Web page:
Tahiti is said to be the 2nd most expensive country in the world after Japan. Chris and Roisin didn't hang around to test this theory. They bought some sweeties at “Le pic-et-mix” shop that cost about £4.50. What's wrong with that? It's only about the same you'd pay at a Cineworld Cinema!!!
A sculpture from fruit
I ws always told not to mess with my food
A couple of yachts tied up on an adjacent quay were receiving a lot of attention. One yacht was called the EOS.
This Chris and Roisin learned later belongs to the American entrepreneur Barry Diller and his fashion designer wife Diane von Füstenburg. The yacht is 302ft long and is reputed to be the biggest privately owned yacht in the world.
The 2nd yacht, equally as impressive, was called the Archimedes a
nd was a corporately owned vessel belonging to American conglomerates Knossos. This yacht ‘used' to be the 75th largest yacht in the world and valued at just over $100m. I wonder if Mr Diller looked down at the puny $100m Archimedes and thought ‘Mine's bigger than yours!!' Captain Nicholas Carlton stood on the bridge of the Sapphire Princess and probably thought ‘I win!!??'
A canon 1000D SLR camera has so far been used to document Chris and Roisin's amazing adventure. The canon 1000D is equiped with a safegaurd against using it without an SD memory card. However, Chris only discovered this on returning to the cabin realising that the SD card had not been replaced in the camera after uploading the previous days photos. The safegaurd
is now activated although this doesn't alter the fact that he had been happily 'clicking' away all day without realising it was all for nothing!
During dinner, Chris spotted a new fish on the menu that he hadn't tried. It is called “Wahoo”!!
Florin, the waiter said it is like a dolphin but not a dolphin. This fish that looked like dolphin but wasn't dolphin tasted like chicken but wasn't chicken!!!
During the past week, the entertainment crew had organised a contest among passengers along the lines of the TV reality game show Survivor. Now with most of the guests, just waking up each morning is a result!! However, for the younger passengers (55+!) the game was on. Chris and Roisin hadn't been to see any of the previous rounds but tonight during the sail away party, the final included their mate Donny (from Donny and Marie fame!!)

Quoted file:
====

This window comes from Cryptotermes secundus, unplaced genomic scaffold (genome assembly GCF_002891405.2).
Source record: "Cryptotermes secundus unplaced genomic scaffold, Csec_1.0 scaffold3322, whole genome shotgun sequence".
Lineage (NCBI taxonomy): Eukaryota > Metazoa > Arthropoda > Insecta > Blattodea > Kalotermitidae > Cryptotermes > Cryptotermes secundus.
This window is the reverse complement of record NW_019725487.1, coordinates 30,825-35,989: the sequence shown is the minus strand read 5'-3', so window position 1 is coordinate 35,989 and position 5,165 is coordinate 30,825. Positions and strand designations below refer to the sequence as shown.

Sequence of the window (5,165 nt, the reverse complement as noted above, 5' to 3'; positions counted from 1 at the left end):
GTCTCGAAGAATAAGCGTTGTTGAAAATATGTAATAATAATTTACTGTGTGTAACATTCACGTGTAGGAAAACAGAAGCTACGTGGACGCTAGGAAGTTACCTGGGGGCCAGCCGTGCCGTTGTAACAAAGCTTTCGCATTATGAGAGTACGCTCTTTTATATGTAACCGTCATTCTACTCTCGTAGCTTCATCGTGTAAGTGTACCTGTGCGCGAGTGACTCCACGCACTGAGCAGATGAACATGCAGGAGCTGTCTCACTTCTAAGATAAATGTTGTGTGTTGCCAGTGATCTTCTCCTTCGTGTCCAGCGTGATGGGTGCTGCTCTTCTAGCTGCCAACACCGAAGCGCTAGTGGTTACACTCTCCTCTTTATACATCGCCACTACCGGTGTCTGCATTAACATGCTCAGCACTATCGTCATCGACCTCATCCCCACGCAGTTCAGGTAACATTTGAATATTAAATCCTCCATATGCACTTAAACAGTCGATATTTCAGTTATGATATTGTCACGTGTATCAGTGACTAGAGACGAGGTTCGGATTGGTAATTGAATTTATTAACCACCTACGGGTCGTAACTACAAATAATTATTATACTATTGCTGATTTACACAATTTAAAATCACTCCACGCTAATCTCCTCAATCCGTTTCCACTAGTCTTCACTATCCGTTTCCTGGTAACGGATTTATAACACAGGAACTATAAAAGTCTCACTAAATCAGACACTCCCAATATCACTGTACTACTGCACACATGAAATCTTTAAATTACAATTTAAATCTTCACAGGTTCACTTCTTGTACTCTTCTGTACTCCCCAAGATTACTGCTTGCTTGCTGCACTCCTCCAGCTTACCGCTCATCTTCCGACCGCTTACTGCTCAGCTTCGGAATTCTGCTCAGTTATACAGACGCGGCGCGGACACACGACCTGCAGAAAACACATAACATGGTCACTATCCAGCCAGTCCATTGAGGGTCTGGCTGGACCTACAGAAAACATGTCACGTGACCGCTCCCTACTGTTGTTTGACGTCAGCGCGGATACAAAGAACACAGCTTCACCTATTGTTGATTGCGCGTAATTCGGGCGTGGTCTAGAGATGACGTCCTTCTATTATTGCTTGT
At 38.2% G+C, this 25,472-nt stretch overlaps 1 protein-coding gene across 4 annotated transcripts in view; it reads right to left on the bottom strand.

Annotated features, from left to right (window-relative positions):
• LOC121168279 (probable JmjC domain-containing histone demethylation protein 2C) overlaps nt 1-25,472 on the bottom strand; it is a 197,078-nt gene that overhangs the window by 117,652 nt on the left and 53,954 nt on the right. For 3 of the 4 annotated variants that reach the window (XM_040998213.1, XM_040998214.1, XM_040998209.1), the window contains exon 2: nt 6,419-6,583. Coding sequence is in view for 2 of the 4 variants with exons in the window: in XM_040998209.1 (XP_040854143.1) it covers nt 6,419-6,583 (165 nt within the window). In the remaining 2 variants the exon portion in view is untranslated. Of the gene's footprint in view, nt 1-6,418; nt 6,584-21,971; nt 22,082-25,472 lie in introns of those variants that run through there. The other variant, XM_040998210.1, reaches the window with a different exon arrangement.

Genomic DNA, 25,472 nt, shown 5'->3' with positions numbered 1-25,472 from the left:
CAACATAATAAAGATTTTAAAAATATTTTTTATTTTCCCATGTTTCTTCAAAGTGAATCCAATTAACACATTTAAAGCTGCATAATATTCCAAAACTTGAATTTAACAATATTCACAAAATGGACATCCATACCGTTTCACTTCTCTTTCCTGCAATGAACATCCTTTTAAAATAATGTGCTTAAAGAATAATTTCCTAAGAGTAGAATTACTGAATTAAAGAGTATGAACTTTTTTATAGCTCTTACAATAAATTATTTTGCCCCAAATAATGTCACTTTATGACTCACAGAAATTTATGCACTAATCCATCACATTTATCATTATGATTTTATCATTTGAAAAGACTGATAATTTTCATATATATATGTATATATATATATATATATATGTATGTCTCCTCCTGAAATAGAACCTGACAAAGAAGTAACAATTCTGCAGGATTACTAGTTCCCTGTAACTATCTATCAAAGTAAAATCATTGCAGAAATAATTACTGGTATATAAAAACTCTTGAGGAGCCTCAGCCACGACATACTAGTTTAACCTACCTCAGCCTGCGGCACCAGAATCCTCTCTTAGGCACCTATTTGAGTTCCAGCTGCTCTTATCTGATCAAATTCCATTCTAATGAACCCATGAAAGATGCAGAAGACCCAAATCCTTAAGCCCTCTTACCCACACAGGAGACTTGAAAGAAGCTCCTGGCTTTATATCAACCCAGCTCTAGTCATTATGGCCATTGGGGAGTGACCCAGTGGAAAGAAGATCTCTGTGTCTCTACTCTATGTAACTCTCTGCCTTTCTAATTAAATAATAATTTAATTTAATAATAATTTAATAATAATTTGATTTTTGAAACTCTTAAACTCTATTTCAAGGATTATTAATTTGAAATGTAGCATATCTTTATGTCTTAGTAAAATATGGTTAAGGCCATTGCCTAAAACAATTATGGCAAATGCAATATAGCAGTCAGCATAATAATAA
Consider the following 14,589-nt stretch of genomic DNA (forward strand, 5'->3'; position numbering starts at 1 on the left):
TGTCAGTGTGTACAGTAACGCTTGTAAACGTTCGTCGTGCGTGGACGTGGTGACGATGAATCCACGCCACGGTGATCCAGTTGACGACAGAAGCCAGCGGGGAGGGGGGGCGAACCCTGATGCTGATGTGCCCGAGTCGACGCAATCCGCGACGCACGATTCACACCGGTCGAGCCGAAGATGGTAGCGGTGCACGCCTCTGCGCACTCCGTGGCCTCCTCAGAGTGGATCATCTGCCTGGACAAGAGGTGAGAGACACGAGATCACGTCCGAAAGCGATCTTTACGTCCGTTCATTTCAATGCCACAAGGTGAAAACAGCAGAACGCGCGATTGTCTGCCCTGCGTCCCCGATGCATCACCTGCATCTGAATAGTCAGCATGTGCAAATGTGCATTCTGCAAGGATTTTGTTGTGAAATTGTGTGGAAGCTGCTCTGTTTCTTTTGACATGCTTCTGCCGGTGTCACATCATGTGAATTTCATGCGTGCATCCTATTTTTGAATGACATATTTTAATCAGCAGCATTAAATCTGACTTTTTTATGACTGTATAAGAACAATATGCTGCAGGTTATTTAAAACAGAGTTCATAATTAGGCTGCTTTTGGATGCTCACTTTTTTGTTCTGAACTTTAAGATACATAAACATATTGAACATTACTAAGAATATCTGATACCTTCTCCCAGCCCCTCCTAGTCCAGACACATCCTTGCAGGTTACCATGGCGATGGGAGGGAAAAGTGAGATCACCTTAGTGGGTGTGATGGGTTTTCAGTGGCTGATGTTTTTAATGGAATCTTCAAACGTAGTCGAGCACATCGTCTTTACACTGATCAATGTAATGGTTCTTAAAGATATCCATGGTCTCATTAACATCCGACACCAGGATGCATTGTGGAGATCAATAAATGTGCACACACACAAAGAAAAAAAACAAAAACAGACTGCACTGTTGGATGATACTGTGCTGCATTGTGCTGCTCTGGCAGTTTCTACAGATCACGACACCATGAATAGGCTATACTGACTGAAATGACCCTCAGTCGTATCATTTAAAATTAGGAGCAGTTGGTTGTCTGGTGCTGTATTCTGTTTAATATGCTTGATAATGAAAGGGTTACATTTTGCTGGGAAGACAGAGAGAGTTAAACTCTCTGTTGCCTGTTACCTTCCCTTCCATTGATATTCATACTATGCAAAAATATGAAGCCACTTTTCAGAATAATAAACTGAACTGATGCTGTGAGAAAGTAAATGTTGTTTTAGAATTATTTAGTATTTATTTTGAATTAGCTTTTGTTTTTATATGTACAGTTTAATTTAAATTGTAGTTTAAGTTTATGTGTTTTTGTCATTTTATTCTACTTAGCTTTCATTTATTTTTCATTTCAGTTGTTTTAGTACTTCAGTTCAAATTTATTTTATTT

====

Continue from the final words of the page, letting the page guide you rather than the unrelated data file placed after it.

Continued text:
Donny at about 5 foot 7 is said to like a pie or two. His opponent from the US of A looked about 30 years his junior and was towering above him at 6 foot 2.
Their task was to defrost a knotted T-shirt from a solid block
of ice and the first one to wear the T-shirt would be declared the winner.
As soon as the klaxon sounded, Donny headed for the heated whirlpool and jumped in fully clothed, solid block of ice and all. At the same time, the American threw his solid block to the ground trying to smash it but didn't even chip it (he marked the deck, though!!). On seeing Donny's intuitive solution he quickly followed suit. The race was on!
It was a frantic 10 minutes with a lot of splashing and gnawing of T-shirts. Finally, and by a matter of a second, the American was declared the winner.
This kicked off proceedings for the sail away party. The Vintage people got the party going with, appropriately YMCA. Those who had been attending the line dancing lessons were showing everyone what a complete waste of time it was. It looked like a Geriatric version of the dancing debut of Boyzone on the Gay Byrne's Late Late Show!! When the caller shouted Step – heel - turn. Some did step, some did heel and the others turned!! Hilarious!!!
The buffet was a sight to behold. The ice carver had
been busy with his artistic skills creating a swan (well that's what it looks like!!) and the fruit sculptures had also gone to a lot of trouble in decorating the stand. “That music is awfully loud”, Chris said as the Vintage People were tearing through ‘Brown Eyed Girl” “They can crank it up as loud as they like. It's not as if the neighbours are going to complain!!” Roisin said as the boat sailed at a steady 12 knots toward their next destination, Bora Bora.